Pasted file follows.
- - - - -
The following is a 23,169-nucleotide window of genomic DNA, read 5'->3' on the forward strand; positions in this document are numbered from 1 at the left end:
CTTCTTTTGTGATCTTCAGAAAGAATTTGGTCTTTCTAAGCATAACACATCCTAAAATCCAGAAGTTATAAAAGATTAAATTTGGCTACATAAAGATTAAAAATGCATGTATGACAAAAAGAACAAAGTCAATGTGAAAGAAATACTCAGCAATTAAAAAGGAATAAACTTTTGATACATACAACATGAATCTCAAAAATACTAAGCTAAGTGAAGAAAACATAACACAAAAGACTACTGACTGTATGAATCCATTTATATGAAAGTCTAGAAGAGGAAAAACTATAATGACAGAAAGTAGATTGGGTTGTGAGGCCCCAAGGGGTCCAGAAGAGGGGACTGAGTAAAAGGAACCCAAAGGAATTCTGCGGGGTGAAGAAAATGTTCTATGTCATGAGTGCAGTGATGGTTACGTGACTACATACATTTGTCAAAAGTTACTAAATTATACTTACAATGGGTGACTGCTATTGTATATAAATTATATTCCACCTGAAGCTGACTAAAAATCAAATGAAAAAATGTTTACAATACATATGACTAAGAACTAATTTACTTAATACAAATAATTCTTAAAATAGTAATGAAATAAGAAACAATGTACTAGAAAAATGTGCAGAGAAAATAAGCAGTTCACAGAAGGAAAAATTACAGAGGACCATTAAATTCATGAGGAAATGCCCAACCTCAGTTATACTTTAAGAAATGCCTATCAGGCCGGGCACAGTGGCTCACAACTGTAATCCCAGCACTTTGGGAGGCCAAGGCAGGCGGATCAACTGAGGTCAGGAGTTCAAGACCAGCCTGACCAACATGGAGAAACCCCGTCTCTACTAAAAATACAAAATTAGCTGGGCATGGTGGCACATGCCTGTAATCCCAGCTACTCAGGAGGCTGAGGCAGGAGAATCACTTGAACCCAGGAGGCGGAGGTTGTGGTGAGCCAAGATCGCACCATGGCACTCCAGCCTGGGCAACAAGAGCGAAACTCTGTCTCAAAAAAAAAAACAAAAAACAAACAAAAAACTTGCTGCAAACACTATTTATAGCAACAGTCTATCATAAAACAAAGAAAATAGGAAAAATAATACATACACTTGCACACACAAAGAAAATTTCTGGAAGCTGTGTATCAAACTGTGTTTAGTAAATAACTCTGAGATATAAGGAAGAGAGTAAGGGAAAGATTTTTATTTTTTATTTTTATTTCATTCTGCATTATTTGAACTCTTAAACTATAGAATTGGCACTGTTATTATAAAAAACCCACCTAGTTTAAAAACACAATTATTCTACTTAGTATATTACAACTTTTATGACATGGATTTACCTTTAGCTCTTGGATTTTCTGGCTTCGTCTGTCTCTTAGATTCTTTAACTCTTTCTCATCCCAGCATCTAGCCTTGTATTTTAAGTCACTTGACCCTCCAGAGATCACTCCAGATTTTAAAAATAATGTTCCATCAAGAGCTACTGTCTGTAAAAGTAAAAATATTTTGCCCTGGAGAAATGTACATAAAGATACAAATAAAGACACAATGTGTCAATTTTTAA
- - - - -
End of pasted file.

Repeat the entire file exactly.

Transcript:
The following is a 23,169-nucleotide window of genomic DNA, read 5'->3' on the forward strand; positions in this document are numbered from 1 at the left end:
CTTCTTTTGTGATCTTCAGAAAGAATTTGGTCTTTCTAAGCATAACACATCCTAAAATCCAGAAGTTATAAAAGATTAAATTTGGCTACATAAAGATTAAAAATGCATGTATGACAAAAAGAACAAAGTCAATGTGAAAGAAATACTCAGCAATTAAAAAGGAATAAACTTTTGATACATACAACATGAATCTCAAAAATACTAAGCTAAGTGAAGAAAACATAACACAAAAGACTACTGACTGTATGAATCCATTTATATGAAAGTCTAGAAGAGGAAAAACTATAATGACAGAAAGTAGATTGGGTTGTGAGGCCCCAAGGGGTCCAGAAGAGGGGACTGAGTAAAAGGAACCCAAAGGAATTCTGCGGGGTGAAGAAAATGTTCTATGTCATGAGTGCAGTGATGGTTACGTGACTACATACATTTGTCAAAAGTTACTAAATTATACTTACAATGGGTGACTGCTATTGTATATAAATTATATTCCACCTGAAGCTGACTAAAAATCAAATGAAAAAATGTTTACAATACATATGACTAAGAACTAATTTACTTAATACAAATAATTCTTAAAATAGTAATGAAATAAGAAACAATGTACTAGAAAAATGTGCAGAGAAAATAAGCAGTTCACAGAAGGAAAAATTACAGAGGACCATTAAATTCATGAGGAAATGCCCAACCTCAGTTATACTTTAAGAAATGCCTATCAGGCCGGGCACAGTGGCTCACAACTGTAATCCCAGCACTTTGGGAGGCCAAGGCAGGCGGATCAACTGAGGTCAGGAGTTCAAGACCAGCCTGACCAACATGGAGAAACCCCGTCTCTACTAAAAATACAAAATTAGCTGGGCATGGTGGCACATGCCTGTAATCCCAGCTACTCAGGAGGCTGAGGCAGGAGAATCACTTGAACCCAGGAGGCGGAGGTTGTGGTGAGCCAAGATCGCACCATGGCACTCCAGCCTGGGCAACAAGAGCGAAACTCTGTCTCAAAAAAAAAAACAAAAAACAAACAAAAAACTTGCTGCAAACACTATTTATAGCAACAGTCTATCATAAAACAAAGAAAATAGGAAAAATAATACATACACTTGCACACACAAAGAAAATTTCTGGAAGCTGTGTATCAAACTGTGTTTAGTAAATAACTCTGAGATATAAGGAAGAGAGTAAGGGAAAGATTTTTATTTTTTATTTTTATTTCATTCTGCATTATTTGAACTCTTAAACTATAGAATTGGCACTGTTATTATAAAAAACCCACCTAGTTTAAAAACACAATTATTCTACTTAGTATATTACAACTTTTATGACATGGATTTACCTTTAGCTCTTGGATTTTCTGGCTTCGTCTGTCTCTTAGATTCTTTAACTCTTTCTCATCCCAGCATCTAGCCTTGTATTTTAAGTCACTTGACCCTCCAGAGATCACTCCAGATTTTAAAAATAATGTTCCATCAAGAGCTACTGTCTGTAAAAGTAAAAATATTTTGCCCTGGAGAAATGTACATAAAGATACAAATAAAGACACAATGTGTCAATTTTTAA